Una luna velata sul ‘Tetto del Mondo’
Culture identitarie nel Pamir afghano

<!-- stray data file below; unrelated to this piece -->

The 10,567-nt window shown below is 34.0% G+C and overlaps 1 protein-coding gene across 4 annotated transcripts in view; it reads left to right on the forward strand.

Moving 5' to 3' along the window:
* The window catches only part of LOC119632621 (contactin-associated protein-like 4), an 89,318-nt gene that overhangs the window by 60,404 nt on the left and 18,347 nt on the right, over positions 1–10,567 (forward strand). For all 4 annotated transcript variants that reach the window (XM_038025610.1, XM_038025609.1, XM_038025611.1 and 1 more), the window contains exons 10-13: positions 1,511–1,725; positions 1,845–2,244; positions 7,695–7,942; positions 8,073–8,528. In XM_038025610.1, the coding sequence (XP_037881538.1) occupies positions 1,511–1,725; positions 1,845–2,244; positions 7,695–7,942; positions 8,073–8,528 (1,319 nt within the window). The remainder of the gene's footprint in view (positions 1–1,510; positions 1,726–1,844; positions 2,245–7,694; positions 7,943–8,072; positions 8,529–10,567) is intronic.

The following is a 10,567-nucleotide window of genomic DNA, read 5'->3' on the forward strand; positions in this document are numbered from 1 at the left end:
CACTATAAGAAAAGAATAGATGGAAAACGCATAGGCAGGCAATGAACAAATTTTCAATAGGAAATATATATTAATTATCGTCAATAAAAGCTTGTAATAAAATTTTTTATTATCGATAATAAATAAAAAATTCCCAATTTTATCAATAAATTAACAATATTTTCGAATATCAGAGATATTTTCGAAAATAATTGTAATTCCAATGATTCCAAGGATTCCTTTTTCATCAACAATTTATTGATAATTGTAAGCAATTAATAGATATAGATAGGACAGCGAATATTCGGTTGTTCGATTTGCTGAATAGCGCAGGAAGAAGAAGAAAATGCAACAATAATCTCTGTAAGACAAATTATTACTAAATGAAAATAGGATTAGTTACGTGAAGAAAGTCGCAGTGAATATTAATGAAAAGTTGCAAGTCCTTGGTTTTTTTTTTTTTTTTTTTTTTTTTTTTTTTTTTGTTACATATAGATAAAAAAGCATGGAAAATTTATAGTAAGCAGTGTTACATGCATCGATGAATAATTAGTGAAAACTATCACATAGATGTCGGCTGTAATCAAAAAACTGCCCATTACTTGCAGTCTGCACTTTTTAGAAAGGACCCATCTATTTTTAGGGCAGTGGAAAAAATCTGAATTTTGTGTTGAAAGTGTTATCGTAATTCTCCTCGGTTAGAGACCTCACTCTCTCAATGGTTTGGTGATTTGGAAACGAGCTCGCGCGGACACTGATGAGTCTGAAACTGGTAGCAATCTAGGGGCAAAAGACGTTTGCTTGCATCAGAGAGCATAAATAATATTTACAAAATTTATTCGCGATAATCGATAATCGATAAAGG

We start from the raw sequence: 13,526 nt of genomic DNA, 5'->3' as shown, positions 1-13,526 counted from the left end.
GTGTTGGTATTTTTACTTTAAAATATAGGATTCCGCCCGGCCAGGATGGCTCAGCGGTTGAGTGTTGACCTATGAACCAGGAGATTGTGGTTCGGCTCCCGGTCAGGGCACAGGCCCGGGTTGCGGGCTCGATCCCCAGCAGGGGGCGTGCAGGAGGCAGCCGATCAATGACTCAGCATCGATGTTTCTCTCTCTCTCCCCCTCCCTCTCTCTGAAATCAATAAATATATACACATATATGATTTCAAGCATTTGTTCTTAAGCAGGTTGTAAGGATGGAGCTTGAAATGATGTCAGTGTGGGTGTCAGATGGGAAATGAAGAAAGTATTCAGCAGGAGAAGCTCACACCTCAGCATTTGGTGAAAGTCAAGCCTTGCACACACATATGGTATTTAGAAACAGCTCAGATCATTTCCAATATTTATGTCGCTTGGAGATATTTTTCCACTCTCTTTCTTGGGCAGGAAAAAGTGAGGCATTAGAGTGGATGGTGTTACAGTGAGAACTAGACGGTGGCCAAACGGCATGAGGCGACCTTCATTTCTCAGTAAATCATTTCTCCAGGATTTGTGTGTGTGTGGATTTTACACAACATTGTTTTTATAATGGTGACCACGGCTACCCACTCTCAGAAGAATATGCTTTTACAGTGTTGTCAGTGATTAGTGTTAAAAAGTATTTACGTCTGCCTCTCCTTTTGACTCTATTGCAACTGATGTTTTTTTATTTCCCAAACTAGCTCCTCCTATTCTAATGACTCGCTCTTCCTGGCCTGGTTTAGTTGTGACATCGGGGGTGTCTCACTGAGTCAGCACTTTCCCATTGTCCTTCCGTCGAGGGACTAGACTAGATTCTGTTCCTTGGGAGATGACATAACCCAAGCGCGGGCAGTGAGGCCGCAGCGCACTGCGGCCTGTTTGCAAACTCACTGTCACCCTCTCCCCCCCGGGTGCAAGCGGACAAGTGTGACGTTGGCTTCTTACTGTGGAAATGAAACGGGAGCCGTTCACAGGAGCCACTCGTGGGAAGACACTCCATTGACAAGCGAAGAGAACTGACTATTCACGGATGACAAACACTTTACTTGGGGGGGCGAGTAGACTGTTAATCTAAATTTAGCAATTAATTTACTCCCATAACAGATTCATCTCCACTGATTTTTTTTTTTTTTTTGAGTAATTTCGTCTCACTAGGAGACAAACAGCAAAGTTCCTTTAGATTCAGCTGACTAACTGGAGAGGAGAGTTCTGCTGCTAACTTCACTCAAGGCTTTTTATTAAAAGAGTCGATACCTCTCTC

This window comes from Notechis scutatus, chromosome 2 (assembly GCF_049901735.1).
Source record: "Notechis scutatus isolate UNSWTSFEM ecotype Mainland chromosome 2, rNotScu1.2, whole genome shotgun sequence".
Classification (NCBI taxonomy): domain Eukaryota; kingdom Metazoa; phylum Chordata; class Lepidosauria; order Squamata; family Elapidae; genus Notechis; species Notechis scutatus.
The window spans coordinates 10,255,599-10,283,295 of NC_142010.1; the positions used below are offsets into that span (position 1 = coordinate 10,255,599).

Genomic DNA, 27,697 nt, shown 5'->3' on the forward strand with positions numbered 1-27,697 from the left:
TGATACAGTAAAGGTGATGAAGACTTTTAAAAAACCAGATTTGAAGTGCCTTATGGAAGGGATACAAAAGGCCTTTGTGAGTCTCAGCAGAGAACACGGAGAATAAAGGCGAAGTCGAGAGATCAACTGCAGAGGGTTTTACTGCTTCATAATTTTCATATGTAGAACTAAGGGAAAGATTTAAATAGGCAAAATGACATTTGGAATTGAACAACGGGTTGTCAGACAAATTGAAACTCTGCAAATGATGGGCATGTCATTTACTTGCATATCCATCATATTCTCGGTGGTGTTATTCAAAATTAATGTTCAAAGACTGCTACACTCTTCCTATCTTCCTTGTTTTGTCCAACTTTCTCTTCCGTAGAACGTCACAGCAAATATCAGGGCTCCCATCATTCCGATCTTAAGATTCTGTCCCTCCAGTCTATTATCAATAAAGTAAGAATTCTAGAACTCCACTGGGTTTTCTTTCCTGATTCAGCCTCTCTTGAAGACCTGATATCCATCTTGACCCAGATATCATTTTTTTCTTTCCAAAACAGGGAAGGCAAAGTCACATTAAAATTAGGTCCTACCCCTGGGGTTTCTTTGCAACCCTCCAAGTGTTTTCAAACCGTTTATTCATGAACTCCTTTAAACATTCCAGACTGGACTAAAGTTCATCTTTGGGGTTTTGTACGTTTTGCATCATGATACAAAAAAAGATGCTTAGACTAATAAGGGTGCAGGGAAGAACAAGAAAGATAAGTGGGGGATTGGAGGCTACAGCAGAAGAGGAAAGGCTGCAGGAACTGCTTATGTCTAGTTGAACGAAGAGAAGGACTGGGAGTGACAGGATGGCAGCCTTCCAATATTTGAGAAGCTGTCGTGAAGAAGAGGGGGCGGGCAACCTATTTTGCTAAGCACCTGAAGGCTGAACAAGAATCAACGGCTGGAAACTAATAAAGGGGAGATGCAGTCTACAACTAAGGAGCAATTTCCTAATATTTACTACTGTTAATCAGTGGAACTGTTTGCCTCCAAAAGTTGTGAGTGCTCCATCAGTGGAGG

Afghanistan is an ancient land, rich in traditions and cultures having their roots in the millennial history of this country. Situated along the ancient caravan routes of Central Asia, by its caravanserais and markets it has represented an important point for exchange, communication and cultural interaction between the East and the West. Afghanistan is partly linked to the complex genealogical tree of Central Asia, full of intricate branches; one of those branches, at its eastern extremity, is knotted with the ‘Roof of the World’ (Bam-e Dunya): the vast orographic area of Pamir bordering on Tajikistan, Pakistan and China. This Afghan border territory (Wakhan Woluswali) includes different ecological areas: from the high-altitude valleys to the pastures in the plateaus, as far as the highest mountains of Pamir. Wakhan is populated particularly by Wakhi and, in its easternmost part, by Kyrgyz people. The Wakhi follow a subsistence strategy based on mountain agriculture combined with pasturage; they are Ismaili Nizaris and they speak a language (khik-zik, khik-wor) belonging to the north-eastern branch of the Iranian languages. Identity and religious cultures significantly influence the social life of those small mountain communities cut off on the ‘Roof of the World’.